Last year I wrote a Father’s Day gift guide that matched wine, beer and spirits with famous fictional dads. When crowd-sourcing the characters for the article, a friend said to me, “You should really include your own dad, because I still can’t believe he’s real.”I know what he means. He’s quite a unique man. Another friend once said, “Some people think the world revolves around them. For your dad it just somehow does.” It’s true. Things just have a way of falling into line where he’s involved.
Has it really been nearly six months since the last of our winter holiday gift guides? Here we are, finally, at the first official long weekend of the spring-summer season, and the Alcohol Professors are ready to relax with some delicious libations. Lest we forget, the memorial holiday exists to pay tribute to those who served in our military, and happens to coincide with Fleet Week in many cities.
Making spirits sounds like a glamorous job, but people find out pretty quickly it’s often a harder career to maintain than most regular desk gigs. Aside from actually creating the juice that goes into the bottle and running an operation with all kinds of daily challenges, one of the hardest parts of producing a whiskey, gin, vodka, brandy, rum, liqueur or agave distillate is finding a way to showcase it and build brand awareness.
Muck Rack makes it simple to find people, tweets, or articles that mention any name, keyword, company, hashtag etc. We've compiled this guide to help you make the most of your search.
Selecting a term
Start searching tweets, articles from media outlets, articles mentioned in tweets, journalists'
names, titles and bios with some suggested searches:
Companies or Topics (e.g. iPhone, Microsoft)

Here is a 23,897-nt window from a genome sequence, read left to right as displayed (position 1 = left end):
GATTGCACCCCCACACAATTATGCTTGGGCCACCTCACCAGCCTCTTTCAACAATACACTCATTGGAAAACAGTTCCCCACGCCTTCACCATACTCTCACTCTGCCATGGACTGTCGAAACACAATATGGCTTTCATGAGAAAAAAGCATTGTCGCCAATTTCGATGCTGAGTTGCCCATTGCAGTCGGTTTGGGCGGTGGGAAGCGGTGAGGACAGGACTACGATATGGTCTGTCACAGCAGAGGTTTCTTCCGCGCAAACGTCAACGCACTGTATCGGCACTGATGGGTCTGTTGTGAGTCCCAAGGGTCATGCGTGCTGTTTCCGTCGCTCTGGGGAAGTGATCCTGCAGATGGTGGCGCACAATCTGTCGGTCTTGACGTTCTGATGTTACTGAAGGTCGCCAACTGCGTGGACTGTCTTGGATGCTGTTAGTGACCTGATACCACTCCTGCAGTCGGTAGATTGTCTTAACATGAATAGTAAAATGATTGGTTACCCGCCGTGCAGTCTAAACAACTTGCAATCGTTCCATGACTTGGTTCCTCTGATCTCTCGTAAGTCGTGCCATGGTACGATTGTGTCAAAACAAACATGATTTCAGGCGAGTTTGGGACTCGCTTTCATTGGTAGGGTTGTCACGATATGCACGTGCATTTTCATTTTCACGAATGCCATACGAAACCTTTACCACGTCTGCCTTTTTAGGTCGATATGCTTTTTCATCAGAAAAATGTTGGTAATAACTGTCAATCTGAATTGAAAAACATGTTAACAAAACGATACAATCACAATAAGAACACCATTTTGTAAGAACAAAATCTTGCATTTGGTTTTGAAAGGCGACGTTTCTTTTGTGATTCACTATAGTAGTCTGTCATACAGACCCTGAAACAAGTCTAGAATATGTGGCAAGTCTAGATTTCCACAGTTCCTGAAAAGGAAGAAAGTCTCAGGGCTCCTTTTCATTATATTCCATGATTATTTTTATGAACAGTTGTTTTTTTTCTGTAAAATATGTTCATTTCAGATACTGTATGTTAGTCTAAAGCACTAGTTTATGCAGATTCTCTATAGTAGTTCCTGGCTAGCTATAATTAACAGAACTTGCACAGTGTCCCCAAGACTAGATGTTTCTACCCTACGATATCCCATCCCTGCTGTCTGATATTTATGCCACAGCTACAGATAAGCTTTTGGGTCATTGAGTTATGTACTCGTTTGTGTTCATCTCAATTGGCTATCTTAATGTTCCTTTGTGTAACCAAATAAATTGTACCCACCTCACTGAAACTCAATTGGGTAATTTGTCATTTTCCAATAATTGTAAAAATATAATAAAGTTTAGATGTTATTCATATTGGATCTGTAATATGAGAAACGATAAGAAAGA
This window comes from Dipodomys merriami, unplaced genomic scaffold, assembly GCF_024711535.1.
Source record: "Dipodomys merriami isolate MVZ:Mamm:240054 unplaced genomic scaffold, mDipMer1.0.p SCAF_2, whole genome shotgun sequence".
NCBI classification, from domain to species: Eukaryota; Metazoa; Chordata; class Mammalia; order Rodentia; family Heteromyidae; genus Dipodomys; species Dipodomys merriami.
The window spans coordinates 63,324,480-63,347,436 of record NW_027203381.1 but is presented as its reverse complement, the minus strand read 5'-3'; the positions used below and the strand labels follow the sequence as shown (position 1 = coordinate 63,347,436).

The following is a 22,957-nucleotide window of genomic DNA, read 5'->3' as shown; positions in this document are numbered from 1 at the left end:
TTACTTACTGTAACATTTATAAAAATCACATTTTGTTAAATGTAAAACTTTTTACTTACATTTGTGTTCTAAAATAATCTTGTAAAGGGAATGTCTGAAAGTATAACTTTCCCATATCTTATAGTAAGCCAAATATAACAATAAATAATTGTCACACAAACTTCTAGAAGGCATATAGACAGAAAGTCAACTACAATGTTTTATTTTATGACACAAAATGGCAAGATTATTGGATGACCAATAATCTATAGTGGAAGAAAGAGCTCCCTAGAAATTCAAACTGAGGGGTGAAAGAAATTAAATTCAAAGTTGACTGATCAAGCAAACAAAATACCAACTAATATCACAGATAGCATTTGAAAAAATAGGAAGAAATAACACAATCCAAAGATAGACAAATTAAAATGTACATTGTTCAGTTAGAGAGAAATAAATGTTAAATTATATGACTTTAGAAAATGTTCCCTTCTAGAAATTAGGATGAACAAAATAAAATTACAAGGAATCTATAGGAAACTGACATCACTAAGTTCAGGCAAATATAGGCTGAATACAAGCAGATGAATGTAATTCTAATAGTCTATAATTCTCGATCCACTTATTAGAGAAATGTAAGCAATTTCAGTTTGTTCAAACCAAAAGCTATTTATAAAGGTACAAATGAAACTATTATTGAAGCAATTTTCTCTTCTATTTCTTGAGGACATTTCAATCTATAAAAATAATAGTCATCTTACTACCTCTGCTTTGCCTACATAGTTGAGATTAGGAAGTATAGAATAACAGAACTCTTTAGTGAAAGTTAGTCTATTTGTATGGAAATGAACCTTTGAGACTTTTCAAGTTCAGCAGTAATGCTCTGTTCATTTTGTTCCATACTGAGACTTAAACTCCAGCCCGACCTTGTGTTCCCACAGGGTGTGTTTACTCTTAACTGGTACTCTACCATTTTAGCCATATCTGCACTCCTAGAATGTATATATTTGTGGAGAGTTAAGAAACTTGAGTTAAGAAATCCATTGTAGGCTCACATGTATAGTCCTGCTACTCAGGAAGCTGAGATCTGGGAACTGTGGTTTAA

Phrases (e.g. "cloud computing") — use quotes to keep the terms together
Twitter handles (e.g. @username) — returns those who have mentioned or replied to
Names (e.g. "David Pogue")
Hashtags (e.g. #sxsw, #london2012)
Bio details (e.g. vegan, Olympics, father)
Muck Rack's Advanced Search allows for many boolean operators.
Find results that mention multiple specified terms, use AND or
+. For example, ensure each result contains both Elon Musk and Mark Zuckerberg by
searching Obama AND Romney or Obama + Romney.
Use the operators OR or , to broaden your search when you'd like either of
multiple terms to appear in results. (This is the default behavior of our search when no operators
are used.) For example, search for democrat OR republican to find results that refer to
Democrats and/or Republicans.
Use NOT or - to subtract results from your search. For
example, searching Disney will yield results about the Walt Disney Company as well as Walt Disney
World Resort. To exclude mentions of Disney World, search for Disney -World or Disney
When using one of these operators with a phrase, enclose it in quotation marks. For example, you can
find results about smartphones excluding Apple's iPhone 4S by searching smartphone -"iPhone
Exact case matching or punctuation
If you're searching for a brand name or keyword that relies on specific punctuation marks or capitalization, you can
find results that match your exact query by adding matchcase: before the keyword you're searching for, like matchcase:E*TRADE .
Use parentheses to separate multiple
boolean phrases. For example, to find journalists talking about having fun in Disney World or
Disneyland, search for ("disney world" OR disneyland) AND fun.
An asterisk can be used to search for any variation of a root word truncated by the asterisk. For example, searching for admin* will return results for administrator, administration, administer, administered, etc.
A near operator is an AND operator where you can control the distance between the words. You can vary the distance the near operation uses by adding a forward slash and number (between 0-99) such as strawberries NEAR/10 "whipped cream", which means the strawberries must exist within 10 words of "whipped cream".